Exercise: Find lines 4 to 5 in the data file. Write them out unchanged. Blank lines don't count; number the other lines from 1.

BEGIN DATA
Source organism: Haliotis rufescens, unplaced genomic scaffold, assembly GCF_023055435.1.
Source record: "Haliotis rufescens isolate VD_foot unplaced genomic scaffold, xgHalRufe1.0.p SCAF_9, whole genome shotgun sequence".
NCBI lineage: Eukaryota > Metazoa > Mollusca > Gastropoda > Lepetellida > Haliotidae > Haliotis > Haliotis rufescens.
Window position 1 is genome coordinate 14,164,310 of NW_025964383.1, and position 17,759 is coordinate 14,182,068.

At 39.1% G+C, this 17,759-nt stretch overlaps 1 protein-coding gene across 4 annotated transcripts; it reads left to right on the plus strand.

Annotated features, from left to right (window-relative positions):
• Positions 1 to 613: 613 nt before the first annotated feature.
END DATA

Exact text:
Window position 1 is genome coordinate 14,164,310 of NW_025964383.1, and position 17,759 is coordinate 14,182,068.

At 39.1% G+C, this 17,759-nt stretch overlaps 1 protein-coding gene across 4 annotated transcripts; it reads left to right on the plus strand.